|Funding for tuition fees and a living stipend are available on a competitive basis. Funding will be awarded on a rolling basis, so apply early for the best opportunity to be considered.
|1st December 2023
|31st August 2024
Project title: Using physics-informed neural networks and data assimilation to predict and improve urban air quality
Supervisory Team: Sean Symon and Christina Vanderwel
The aim of this project is to use physics-informed neural networks (PINN’s) and data assimilation techniques to convert limited measurements of urban fluid dynamics into highly accurate models of pollutant dispersion in urban settings. These models are crucial for environmental management, public health and urban planning so that authorities can assess and mitigate the impact of pollutants on air quality and the well-being of city residents.
The project will initially tackle low Reynolds number problems around simplified models of urban environments which include buildings, streets or uneven terrain. The PINN’s will be trained on high-fidelity simulation data and will identify unknown closure terms in the governing equations, most notably the scalar flux which is typically modelled in simulations. Furthermore, the optimal training points and network hyperparameters will be identified.
The second phase of the project will consider experimental velocity and concentration fields at higher Reynolds numbers that are obtained using particle image velocimetry and planar laser-induce fluorescence. The PINN will use either existing experimental data or new measurements from the water tunnel depending on the problem of interest. Since the passive scalar can be measured at very high resolutions compared to the velocity, the PINN can predict the velocity field more accurately than possible without passive scalar measurements. This offers an exciting prospect for being able to improve state-of-the-art experimental techniques without the need for more hardware.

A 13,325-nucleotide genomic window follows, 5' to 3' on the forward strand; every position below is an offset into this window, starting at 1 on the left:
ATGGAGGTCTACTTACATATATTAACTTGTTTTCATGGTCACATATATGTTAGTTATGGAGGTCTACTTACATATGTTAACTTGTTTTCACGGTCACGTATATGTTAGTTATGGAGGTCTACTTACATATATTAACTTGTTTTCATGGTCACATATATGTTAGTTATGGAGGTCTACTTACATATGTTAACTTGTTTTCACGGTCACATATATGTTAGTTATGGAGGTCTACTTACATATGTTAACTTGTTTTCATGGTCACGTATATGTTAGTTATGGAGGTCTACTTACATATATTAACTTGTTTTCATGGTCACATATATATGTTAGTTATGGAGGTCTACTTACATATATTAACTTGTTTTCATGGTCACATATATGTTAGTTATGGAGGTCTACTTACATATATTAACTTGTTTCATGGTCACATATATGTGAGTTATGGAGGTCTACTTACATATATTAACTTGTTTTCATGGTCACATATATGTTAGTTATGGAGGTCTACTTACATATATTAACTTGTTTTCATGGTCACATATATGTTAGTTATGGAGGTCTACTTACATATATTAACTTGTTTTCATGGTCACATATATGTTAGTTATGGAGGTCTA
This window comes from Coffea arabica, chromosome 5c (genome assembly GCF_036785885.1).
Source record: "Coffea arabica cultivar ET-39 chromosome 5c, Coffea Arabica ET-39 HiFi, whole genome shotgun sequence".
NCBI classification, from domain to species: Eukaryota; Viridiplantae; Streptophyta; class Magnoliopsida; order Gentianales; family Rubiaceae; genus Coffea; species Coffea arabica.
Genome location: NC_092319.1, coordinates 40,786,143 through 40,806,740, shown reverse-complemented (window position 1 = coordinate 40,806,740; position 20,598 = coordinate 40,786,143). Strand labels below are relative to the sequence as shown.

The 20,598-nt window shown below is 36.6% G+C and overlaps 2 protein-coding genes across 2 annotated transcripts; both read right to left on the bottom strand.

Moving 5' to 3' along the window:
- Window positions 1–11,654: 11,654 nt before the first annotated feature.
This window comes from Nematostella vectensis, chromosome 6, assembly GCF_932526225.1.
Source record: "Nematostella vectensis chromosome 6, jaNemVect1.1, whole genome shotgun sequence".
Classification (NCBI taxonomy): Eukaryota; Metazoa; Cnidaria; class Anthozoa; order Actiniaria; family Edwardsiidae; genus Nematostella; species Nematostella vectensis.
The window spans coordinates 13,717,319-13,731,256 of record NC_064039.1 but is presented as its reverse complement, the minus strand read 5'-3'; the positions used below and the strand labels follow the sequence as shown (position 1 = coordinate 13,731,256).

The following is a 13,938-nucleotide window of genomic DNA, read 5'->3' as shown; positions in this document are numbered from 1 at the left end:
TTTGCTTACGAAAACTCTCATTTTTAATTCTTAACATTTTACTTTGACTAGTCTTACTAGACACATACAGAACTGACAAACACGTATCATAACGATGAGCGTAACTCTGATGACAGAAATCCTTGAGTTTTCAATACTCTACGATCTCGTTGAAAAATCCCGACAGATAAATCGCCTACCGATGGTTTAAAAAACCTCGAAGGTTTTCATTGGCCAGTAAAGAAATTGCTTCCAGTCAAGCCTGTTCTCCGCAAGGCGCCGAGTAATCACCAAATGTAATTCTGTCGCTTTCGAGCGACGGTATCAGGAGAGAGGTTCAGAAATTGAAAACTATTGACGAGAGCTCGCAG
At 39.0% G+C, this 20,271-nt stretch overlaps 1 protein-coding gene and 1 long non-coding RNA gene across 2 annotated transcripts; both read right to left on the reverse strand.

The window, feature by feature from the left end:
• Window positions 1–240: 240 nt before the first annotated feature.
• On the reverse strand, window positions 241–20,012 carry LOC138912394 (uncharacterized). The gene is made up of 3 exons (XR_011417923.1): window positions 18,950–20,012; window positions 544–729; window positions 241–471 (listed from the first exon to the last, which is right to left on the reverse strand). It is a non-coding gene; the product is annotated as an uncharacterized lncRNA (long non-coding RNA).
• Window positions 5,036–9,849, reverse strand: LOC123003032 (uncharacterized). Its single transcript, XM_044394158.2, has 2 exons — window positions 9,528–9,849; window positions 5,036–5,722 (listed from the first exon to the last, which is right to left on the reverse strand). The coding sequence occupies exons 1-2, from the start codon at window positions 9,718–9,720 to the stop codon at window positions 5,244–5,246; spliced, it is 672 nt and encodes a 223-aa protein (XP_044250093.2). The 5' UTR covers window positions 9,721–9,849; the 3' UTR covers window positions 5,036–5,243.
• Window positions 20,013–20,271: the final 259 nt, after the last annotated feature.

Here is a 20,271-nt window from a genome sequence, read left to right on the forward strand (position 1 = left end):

The final phase of the project will aim to predict unsteady flow structures and their frequencies using the reconstructed flow fields from PINN’s. The latter are inputs to the linearised equations of motion which reveal the most amplified structures in the flow.
We aim to build a diverse and inclusive team to tackle challenging problems where we develop new skills and expertise in our team members. You will have a unique opportunity to work alongside other team members (PhD students and postdoctoral researchers) with different backgrounds and experience. You will the unique opportunity to be trained in using state-of-the-art machine learning algorithms and advanced data-analysis methods that will enable you to pursue a career in academia or industry. Finally, you will be able to travel to international conferences to present your work and develop new collaborations with research groups around the world.
Further information on the type of projects carried out in our lab as well as information on current lab members can be found on our website (https://sites.google.com/view/seansymon/home).
A very good undergraduate degree (at least a UK 2:1 honours degree, or its international equivalent) in Engineering with the motivation to do experimental work
Closing date: 31 August 2024.
Funding: Funding for tuition fees and a living stipend are available on a competitive basis. Funding will be awarded on a rolling basis, so apply early for the best opportunity to be considered.
How To Apply
Apply online: Search for a Postgraduate Programme of Study (soton.ac.uk). Select programme type (Research), 2024/25, Faculty of Engineering and Physical Sciences, next page select “PhD Engineering & Environment (Full time)”. In Section 2 of the application form you should insert the name of the supervisor Bharathram Ganapathisubramani
Applications should include:
Two reference letters
Degree Transcripts/Certificates to date
Type / Role: